Dwight W. Watson, the tobacco farmer whose protest at Constitution Gardens led to a tense two-day standoff with police last week, disrupted a detention hearing yesterday when he began yelling at a U.S. Park Police detective who was testifying in federal court.
Watson sat quietly through several minutes of questioning by Assistant U.S. Attorney Jay Bratt, but he jumped up from his chair about 2:40 p.m. when Detective Todd Reid began talking about how workers and businesses suffered because of the standoff.
"Big deal!" Watson shouted. "You put us out of business!"
Last week, during the 47-hour standoff, Watson warned police that he had explosives. The police shut down major thoroughfares, a move that snarled rush-hour traffic. Watson has said he was protesting government tobacco policies that had ruined his family's once-sprawling farm in Whitakers, N.C.
After yesterday's outburst, U.S. Magistrate Judge John M. Facciola immediately summoned more federal marshals. Reid jumped down from the witness stand, and he and another officer grabbed Watson, who was not wearing restraints. The officers scuffled with Watson as they tried to remove him from the courtroom, and he continued to yell.
"I'm going to win this thing before it's over," Watson shouted. "I'm not a terrorist. I'm a freedom fighter. You brought the American farmer to our knees."
During the 20 seconds or so it took to get Watson out of the courtroom, he also yelled that he wanted to act as his own attorney. At one point, he called out to his cousin, Van "Skip" Watson, "Skip, they won't take me back to Whitakers."
Watson, 50, is charged with making threats regarding an explosive, a federal offense that has a maximum penalty of 10 years in prison. After driving his tractor into a shallow pool at Constitution Gardens on the Mall on March 17, Watson told police that the tractor and its trailer, also in the water, were loaded with fertilizer-based explosives. He surrendered March 19 without incident. There were no explosives.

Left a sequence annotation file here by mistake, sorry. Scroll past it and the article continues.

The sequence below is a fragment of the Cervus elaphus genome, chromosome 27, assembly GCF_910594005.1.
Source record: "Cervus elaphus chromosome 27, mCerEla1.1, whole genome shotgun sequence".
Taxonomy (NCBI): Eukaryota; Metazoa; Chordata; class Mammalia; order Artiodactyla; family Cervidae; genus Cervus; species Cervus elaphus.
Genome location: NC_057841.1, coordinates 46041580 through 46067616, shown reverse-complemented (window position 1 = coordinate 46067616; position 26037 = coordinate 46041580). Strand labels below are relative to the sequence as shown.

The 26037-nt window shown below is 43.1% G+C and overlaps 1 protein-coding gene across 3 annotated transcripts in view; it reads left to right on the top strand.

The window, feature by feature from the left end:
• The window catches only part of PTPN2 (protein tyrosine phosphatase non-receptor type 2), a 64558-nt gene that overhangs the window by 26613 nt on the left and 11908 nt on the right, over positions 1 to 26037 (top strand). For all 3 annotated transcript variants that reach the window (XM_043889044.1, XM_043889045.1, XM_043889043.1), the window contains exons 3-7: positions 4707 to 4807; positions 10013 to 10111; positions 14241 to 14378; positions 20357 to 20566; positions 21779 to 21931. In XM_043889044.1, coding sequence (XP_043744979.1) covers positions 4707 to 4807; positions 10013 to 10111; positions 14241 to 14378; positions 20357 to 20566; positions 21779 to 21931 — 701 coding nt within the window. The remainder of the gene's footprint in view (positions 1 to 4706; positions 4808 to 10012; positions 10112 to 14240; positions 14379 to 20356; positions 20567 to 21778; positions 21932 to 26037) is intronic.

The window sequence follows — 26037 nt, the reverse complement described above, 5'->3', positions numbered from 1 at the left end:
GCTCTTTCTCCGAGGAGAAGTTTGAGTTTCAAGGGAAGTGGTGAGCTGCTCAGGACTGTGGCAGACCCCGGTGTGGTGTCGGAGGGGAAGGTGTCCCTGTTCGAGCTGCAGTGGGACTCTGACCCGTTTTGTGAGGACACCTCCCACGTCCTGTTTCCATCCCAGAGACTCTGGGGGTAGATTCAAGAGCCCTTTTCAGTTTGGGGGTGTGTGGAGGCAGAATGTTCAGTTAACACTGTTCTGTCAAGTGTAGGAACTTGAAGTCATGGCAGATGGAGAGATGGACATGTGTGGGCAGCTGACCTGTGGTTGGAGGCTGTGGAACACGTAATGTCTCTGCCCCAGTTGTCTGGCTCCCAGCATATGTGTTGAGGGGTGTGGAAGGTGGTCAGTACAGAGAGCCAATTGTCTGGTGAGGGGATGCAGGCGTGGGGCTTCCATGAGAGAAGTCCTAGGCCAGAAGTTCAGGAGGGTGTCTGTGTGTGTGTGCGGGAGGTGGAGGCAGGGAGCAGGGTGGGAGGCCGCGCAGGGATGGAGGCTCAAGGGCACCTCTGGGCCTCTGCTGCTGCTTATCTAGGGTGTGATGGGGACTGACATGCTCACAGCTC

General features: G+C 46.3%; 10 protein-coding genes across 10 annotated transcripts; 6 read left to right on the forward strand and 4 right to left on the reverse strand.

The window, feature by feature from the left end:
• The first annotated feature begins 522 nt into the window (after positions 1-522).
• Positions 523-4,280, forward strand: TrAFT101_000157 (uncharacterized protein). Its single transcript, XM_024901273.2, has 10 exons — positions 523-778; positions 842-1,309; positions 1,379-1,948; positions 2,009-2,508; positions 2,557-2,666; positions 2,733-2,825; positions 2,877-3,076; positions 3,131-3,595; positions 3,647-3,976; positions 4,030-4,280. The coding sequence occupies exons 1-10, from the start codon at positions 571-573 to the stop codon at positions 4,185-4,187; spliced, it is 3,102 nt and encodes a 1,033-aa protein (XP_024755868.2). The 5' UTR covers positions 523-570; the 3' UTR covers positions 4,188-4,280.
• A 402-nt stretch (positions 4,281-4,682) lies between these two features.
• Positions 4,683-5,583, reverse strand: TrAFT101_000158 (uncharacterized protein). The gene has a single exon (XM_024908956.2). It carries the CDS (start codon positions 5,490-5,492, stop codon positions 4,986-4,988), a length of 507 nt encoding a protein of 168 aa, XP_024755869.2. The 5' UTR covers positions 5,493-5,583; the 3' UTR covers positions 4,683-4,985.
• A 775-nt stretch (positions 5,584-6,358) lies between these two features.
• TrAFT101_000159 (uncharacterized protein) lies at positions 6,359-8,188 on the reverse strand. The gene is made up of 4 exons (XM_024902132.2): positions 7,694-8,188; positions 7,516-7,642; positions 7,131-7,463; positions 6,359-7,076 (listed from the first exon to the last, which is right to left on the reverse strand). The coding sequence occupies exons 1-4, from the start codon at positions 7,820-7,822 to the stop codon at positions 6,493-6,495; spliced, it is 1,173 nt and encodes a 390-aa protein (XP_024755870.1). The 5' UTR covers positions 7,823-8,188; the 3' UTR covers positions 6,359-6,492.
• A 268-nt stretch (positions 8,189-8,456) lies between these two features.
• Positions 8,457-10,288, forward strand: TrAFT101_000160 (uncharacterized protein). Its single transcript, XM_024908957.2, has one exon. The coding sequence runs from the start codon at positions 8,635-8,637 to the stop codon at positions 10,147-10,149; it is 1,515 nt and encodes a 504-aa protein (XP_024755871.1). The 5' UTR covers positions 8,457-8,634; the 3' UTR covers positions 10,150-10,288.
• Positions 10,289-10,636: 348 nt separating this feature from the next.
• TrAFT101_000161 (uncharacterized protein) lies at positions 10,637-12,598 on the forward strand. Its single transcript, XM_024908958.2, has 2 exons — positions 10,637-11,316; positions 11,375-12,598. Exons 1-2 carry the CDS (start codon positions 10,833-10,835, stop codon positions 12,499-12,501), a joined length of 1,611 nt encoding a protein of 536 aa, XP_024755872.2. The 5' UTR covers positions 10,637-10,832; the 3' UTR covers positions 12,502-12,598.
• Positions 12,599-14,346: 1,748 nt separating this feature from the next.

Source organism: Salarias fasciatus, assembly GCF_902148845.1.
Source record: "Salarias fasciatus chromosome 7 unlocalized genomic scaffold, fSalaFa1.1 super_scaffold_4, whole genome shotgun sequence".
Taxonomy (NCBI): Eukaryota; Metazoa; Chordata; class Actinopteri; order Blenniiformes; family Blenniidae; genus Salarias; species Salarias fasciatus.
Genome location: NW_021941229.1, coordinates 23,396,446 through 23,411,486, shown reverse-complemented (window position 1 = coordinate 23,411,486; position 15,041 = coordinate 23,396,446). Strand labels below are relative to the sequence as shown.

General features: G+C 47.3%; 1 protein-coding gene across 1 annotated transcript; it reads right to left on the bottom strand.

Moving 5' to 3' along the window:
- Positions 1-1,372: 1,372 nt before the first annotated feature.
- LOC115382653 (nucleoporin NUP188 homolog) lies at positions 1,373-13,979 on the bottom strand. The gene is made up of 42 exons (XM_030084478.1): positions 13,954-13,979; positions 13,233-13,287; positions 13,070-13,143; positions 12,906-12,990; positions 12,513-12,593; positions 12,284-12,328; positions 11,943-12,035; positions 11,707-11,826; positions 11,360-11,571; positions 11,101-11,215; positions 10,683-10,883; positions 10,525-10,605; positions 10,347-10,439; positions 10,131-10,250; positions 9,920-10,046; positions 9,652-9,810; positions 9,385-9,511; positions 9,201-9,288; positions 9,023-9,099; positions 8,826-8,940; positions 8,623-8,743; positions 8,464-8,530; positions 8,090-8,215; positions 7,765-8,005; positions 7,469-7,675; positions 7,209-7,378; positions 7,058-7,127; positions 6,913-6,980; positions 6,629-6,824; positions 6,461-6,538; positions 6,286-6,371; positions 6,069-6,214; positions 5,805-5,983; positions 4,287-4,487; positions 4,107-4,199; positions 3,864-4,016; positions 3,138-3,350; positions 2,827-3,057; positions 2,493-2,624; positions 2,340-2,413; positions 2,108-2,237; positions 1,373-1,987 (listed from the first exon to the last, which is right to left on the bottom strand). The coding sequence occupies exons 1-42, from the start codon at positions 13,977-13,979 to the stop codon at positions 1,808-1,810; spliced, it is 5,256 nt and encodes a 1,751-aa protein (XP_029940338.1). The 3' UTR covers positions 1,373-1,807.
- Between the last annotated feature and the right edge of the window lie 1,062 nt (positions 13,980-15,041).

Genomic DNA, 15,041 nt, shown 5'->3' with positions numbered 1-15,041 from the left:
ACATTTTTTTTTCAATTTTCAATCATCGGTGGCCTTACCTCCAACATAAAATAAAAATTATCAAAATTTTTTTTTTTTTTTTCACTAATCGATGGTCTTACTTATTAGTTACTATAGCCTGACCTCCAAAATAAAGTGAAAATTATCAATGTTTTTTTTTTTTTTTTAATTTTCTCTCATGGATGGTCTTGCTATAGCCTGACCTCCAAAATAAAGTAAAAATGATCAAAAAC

Law enforcement sources have said that they had contingency plans during the standoff that included shooting Watson if he tried to drive his tractor toward Constitution Avenue NW but that supervisors on the scene never came close to ordering snipers to fire.
Within minutes of Watson's outburst yesterday, Facciola returned to the bench and told attorneys that he intended to finish the detention hearing. He told Watson's attorney, Bravitt C. Manley, to go to the cellblock where Watson was being held, talk to him, and give him a chance to "cool off." Facciola asked about Watson's desire to act as his own attorney, and Manley said he was willing to represent Watson so long as Watson wanted him.
Manley took the police chief and a minister from Whitakers, both in Washington for the hearing, to talk to Watson.
Outside the courtroom, Reid said the incident "didn't surprise me." He said that during a hearing Thursday, Watson stood up and repeatedly asked Facciola: "Can I ask you a question? Can I ask you a question?"
Last week, Watson was found competent to stand trial after he was evaluated by a clinical psychologist.
By 3:30 p.m. yesterday, the hearing reopened, this time without Watson. Reid told the court that Watson caused $27,000 in damage to the island in the middle of the pond. Manley did not put on any witnesses and did not contest the prosecutor's request that Watson remain in custody.
Facciola ruled that there was probable cause that Watson committed the crimes alleged and ordered him held without bond.
Staff writer David A. Fahrenthold contributed to this report.